The Ensemble Theatre virtually ‘feed souls’ of the community with one pot of gumbo

By: N. L. Preston

 HOUSTON — “We are all in this together. This pot of gumbo is to feed everybody,” said Eileen Morris, artistic director for Houston’s legendary The Ensemble Theatre.

In times of darkness, historically, African Americans turn to arts and expressions to get them through. Either through song, dance or even comedy, Blacks culturally tap into their creative souls to lift their spirits.

You can see it playing out on social media today while almost the entire world is self-quarantining and social distancing during the COVID-19 / Coronavirus pandemic. People have invited the public directly into their homes as they post TikTok videos of them dancing, making up their own “Coronavirus” songs — some of which have gone viral — and even world famous DJs and singers are hosting virtual happy hours and concerts, inviting people to sing along, dance and, in essence, fellowship together to get them through the trying times.

And keeping up with the ‘new normal,’ The Ensemble Theatre is jumping into the virtual world, providing arts and expression as a method of much-needed therapy for its staff, volunteers and the community.

“Both African Americans and artists are survivors, period. Sometimes it’s difficult for people to understand what art does and they take it for granted, but we are all painters, musicians, actors, writers, singers in our own ways and personal journeys,” Morris said. “None of this is going to be easy. What is happening today is going to have its own set of challenges, even for The Ensemble. Although we’ve had to cancel our last three shows of the season and our gala, we have created an online presence.”

The theatre company has adapted to the nation’s new social distancing norms by launching The Ensemble Theatre BOLD Online Series: The Story Continues! on April 6. The dedicated artists from the theatre will host workshops, showcase online performances, words of encouragement chat sessions, readings for children, etc., all which can be viewed for free. There will be Message Mondays, Throwback Theatre Moments Thursdays and Family Fun Fridays, for starters.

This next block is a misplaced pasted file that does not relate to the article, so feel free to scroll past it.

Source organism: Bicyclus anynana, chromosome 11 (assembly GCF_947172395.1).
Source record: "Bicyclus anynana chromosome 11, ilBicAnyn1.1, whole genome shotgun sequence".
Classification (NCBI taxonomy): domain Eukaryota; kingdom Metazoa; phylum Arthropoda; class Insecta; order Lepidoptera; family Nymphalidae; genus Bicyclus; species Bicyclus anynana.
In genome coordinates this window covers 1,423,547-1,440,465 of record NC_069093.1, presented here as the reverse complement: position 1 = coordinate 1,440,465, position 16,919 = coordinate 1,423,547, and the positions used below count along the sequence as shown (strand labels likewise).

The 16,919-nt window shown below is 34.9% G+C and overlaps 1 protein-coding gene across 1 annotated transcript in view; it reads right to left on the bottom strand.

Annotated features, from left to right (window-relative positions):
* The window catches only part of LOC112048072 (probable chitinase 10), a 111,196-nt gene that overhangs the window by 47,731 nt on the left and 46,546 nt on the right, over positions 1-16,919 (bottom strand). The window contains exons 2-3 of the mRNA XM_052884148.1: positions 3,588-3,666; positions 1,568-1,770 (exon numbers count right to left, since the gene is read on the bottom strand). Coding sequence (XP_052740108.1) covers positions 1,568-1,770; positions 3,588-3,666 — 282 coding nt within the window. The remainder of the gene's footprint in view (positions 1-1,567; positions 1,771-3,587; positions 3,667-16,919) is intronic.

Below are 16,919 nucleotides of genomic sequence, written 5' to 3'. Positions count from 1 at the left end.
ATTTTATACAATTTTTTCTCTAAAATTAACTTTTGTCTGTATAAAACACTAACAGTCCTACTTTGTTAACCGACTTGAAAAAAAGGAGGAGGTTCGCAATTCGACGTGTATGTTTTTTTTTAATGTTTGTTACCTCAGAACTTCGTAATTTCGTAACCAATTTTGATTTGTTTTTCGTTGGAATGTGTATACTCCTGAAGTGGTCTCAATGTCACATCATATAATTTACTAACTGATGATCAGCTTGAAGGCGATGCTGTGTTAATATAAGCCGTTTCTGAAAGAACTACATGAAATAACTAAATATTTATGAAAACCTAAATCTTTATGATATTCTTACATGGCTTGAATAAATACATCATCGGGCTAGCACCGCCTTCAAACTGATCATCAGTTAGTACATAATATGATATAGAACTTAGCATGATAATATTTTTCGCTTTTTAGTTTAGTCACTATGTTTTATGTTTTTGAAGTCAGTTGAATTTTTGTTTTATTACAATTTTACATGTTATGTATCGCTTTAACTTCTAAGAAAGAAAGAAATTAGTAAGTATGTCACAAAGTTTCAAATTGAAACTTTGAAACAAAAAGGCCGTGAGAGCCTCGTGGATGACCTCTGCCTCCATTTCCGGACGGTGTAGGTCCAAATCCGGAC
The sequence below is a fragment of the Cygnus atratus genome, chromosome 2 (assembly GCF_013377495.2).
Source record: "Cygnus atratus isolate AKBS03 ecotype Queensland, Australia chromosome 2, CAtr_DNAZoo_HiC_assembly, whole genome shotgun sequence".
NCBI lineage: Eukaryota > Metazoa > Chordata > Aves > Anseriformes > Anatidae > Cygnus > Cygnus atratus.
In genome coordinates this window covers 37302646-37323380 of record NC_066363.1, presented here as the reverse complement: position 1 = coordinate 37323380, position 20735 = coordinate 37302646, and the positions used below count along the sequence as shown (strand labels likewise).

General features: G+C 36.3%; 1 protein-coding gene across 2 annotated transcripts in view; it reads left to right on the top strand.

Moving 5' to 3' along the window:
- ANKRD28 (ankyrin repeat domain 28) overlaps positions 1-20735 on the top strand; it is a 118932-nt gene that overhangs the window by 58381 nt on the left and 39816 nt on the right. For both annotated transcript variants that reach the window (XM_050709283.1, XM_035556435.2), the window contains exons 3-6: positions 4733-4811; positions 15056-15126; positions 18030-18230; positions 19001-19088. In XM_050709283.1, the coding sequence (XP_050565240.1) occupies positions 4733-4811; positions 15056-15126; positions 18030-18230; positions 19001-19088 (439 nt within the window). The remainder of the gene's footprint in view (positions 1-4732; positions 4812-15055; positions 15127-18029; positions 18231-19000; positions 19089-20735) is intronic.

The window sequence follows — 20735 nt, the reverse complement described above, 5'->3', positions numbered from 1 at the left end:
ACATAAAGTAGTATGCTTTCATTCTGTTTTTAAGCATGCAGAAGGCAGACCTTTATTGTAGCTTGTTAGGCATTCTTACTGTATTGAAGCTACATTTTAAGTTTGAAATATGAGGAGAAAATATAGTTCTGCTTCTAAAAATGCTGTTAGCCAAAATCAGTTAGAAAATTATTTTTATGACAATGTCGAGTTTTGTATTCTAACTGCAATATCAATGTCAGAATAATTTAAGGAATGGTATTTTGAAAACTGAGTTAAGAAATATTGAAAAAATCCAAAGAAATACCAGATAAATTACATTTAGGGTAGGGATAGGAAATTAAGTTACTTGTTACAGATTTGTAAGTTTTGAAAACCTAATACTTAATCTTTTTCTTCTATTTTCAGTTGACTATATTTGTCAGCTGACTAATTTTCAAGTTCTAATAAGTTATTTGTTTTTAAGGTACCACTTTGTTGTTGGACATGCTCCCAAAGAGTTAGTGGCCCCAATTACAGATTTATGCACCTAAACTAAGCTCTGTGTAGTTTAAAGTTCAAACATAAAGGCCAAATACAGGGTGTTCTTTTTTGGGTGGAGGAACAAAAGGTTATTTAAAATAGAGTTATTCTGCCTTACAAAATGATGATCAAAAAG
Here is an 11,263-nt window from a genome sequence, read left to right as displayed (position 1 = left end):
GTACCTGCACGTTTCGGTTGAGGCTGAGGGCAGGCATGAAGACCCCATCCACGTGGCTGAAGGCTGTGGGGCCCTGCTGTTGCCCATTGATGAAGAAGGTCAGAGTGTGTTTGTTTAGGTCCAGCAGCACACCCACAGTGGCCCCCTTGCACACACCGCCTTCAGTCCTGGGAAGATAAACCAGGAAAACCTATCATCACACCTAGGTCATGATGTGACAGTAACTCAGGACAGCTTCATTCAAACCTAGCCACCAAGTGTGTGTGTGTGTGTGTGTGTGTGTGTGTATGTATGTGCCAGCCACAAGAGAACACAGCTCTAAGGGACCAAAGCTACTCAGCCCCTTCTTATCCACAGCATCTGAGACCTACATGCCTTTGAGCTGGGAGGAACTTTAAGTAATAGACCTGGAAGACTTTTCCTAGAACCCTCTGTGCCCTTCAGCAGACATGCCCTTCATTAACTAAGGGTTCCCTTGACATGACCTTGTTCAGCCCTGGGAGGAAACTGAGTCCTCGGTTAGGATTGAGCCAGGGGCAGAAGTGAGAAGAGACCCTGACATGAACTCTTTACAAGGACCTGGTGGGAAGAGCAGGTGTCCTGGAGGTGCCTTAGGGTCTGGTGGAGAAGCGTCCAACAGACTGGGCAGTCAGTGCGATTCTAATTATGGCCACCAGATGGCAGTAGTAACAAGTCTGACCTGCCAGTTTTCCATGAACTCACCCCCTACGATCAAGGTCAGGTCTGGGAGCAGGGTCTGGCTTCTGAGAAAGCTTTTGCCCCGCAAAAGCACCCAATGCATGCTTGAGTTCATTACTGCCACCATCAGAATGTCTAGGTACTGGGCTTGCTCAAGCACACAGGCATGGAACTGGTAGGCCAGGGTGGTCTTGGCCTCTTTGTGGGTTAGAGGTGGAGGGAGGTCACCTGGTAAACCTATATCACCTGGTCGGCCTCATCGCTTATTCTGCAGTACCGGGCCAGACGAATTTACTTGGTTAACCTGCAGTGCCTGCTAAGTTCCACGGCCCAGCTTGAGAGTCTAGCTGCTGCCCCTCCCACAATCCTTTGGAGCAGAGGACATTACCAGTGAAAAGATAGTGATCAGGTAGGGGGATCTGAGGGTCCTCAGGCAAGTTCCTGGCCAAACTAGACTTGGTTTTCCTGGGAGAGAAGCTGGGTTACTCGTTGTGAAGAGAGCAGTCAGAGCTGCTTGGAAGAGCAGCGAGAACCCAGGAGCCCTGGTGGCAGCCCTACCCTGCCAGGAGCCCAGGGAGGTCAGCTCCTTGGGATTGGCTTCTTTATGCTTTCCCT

“We are creating other stories now that are going to be engaging to our audiences and connect. We want to let everyone know that we are still here – The Ensemble is 43 years old — and because of the commitment our community has made to us by coming to see our plays and supporting us, we want to let the world know that the work still continues,” Morris said.

Aside from work, Morris is keeping her personal life balanced, using the time “away from the office” to keep her beloved family safe.

To stay healthy – mind, body and spirit – Morris takes a daily walk with her 87-year-old mother, Imelda Benson.

 “We live in Acres Home so we live on an acre. We walk that acre maybe one and half times every day. We do some stretches just to keep our mental health going and to keep us physically OK so that nothing happens,” Morris said. “It’s been good to spend that time with my mom that I don’t usually get to spend because I’m usually in a rehearsal, working or doing the things that we normally don’t get to do.”

Morris’ mother, who will turn 88 in just a few months, is an active woman and Morris was initially worried the self-isolation would take its toll on her, but it has not.

“She still drives, she likes to go to the game rooms, the holes in the walls, the Home Depot and Lowes buying plants to plant in the yard. I didn’t know how I was going to keep her in the house, but God worked it out, she’s been OK,” Morris explained.

She hopes that we will take this pandemic as a lesson and all come out on top, adjusting to our ‘new normal,’ whatever that may be.

“It’s a resurgent of energy! That’s why you see people online reading their poetry, writing and performing from their homes, because it is the resilience of trying to keep going,” Morris said.

The new season is expected to begin September 2020 and runs through August 2021.

“Prior to all this happening, we had some really exciting plays set up for next year. We are looking to use the plays we already had and aligning those with the plays that we had to cancel and, due to our online presence, broadening what the Ensemble offers, bringing a new audience to the theatre.”

ABOUT BOLD Online Series: The Story Continues!

Support for the online series comes from The BOLD Theater Women’s Leadership Circle, a grant funded by the Pussycat Foundation established by the late Cosmopolitan Editor-In-Chief Helen Gurley Brown. Other major supporters include: City of Houston through the Houston Arts Alliance, The Brown Foundation, Cullen Trust for the Performing Arts, Chevron, Enbridge, Houston Endowment, ExxonMobil, The Humphreys Foundation, Shell, Spindletop, TDECU, Texas Commission on the Arts, and United Airlines.

The Ensemble is making sure to provide resources for its artists. Donations can be made at

Stay connected:

Facebook @TETMidtownHouston

Instagram and Twitter @TET_Houston

For information, contact


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